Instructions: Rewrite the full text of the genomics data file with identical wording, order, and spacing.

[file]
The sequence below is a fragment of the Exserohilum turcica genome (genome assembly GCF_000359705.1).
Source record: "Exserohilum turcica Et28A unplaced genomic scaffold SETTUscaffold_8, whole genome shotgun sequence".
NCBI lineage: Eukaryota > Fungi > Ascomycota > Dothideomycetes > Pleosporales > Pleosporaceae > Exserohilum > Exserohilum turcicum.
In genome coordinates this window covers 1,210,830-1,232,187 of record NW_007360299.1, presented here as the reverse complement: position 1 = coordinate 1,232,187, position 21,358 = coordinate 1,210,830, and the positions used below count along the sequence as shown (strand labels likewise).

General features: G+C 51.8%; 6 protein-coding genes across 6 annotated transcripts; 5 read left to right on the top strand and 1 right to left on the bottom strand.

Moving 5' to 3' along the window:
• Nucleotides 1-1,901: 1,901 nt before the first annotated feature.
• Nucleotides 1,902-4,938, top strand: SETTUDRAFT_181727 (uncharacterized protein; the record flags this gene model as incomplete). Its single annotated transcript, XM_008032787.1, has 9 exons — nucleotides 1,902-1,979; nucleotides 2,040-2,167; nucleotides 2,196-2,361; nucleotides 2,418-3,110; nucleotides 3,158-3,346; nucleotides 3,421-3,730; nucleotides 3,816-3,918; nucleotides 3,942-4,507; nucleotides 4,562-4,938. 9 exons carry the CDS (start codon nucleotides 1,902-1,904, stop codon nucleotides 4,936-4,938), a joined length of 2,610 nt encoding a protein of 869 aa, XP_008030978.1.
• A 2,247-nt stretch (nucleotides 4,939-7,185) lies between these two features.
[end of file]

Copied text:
The sequence below is a fragment of the Exserohilum turcica genome (genome assembly GCF_000359705.1).
Source record: "Exserohilum turcica Et28A unplaced genomic scaffold SETTUscaffold_8, whole genome shotgun sequence".
NCBI lineage: Eukaryota > Fungi > Ascomycota > Dothideomycetes > Pleosporales > Pleosporaceae > Exserohilum > Exserohilum turcicum.
In genome coordinates this window covers 1,210,830-1,232,187 of record NW_007360299.1, presented here as the reverse complement: position 1 = coordinate 1,232,187, position 21,358 = coordinate 1,210,830, and the positions used below count along the sequence as shown (strand labels likewise).

General features: G+C 51.8%; 6 protein-coding genes across 6 annotated transcripts; 5 read left to right on the top strand and 1 right to left on the bottom strand.

Moving 5' to 3' along the window:
• Nucleotides 1-1,901: 1,901 nt before the first annotated feature.
• Nucleotides 1,902-4,938, top strand: SETTUDRAFT_181727 (uncharacterized protein; the record flags this gene model as incomplete). Its single annotated transcript, XM_008032787.1, has 9 exons — nucleotides 1,902-1,979; nucleotides 2,040-2,167; nucleotides 2,196-2,361; nucleotides 2,418-3,110; nucleotides 3,158-3,346; nucleotides 3,421-3,730; nucleotides 3,816-3,918; nucleotides 3,942-4,507; nucleotides 4,562-4,938. 9 exons carry the CDS (start codon nucleotides 1,902-1,904, stop codon nucleotides 4,936-4,938), a joined length of 2,610 nt encoding a protein of 869 aa, XP_008030978.1.
• A 2,247-nt stretch (nucleotides 4,939-7,185) lies between these two features.